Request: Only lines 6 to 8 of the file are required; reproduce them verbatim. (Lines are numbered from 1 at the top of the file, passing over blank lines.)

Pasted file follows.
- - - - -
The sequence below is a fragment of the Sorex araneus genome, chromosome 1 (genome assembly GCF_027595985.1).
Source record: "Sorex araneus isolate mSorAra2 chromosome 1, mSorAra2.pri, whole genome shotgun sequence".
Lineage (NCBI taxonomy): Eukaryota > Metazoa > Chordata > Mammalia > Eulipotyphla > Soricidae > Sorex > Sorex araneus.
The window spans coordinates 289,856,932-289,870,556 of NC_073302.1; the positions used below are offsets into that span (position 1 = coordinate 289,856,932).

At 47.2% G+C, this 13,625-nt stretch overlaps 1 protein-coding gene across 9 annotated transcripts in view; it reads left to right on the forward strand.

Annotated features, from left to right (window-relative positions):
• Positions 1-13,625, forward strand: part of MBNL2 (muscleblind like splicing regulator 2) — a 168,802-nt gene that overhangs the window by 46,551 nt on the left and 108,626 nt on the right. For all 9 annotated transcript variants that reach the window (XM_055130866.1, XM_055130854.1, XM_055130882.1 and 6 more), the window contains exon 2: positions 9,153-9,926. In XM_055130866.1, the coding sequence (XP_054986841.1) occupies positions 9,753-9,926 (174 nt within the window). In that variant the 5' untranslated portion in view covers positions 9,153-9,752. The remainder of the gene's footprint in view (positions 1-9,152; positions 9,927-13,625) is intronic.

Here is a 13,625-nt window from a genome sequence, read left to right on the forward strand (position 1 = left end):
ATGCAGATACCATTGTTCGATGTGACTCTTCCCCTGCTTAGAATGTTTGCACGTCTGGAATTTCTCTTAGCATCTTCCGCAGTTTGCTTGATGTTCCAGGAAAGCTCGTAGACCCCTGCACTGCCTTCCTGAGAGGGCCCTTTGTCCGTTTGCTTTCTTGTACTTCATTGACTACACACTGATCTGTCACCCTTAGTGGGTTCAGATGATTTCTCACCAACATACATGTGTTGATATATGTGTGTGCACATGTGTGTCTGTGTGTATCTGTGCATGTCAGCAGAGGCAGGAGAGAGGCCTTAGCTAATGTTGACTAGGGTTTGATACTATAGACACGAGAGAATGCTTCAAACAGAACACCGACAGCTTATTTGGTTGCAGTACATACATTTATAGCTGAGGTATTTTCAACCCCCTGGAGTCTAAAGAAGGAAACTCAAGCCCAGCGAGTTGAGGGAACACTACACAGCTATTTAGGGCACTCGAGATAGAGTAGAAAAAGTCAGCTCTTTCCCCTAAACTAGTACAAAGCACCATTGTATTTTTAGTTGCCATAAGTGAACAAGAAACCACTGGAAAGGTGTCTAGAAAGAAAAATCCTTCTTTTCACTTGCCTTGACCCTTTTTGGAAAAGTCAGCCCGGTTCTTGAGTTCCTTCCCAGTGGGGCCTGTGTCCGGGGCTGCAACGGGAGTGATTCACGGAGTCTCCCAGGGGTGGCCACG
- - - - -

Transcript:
Annotated features, from left to right (window-relative positions):
• Positions 1-13,625, forward strand: part of MBNL2 (muscleblind like splicing regulator 2) — a 168,802-nt gene that overhangs the window by 46,551 nt on the left and 108,626 nt on the right. For all 9 annotated transcript variants that reach the window (XM_055130866.1, XM_055130854.1, XM_055130882.1 and 6 more), the window contains exon 2: positions 9,153-9,926. In XM_055130866.1, the coding sequence (XP_054986841.1) occupies positions 9,753-9,926 (174 nt within the window). In that variant the 5' untranslated portion in view covers positions 9,153-9,752. The remainder of the gene's footprint in view (positions 1-9,152; positions 9,927-13,625) is intronic.

Here is a 13,625-nt window from a genome sequence, read left to right on the forward strand (position 1 = left end):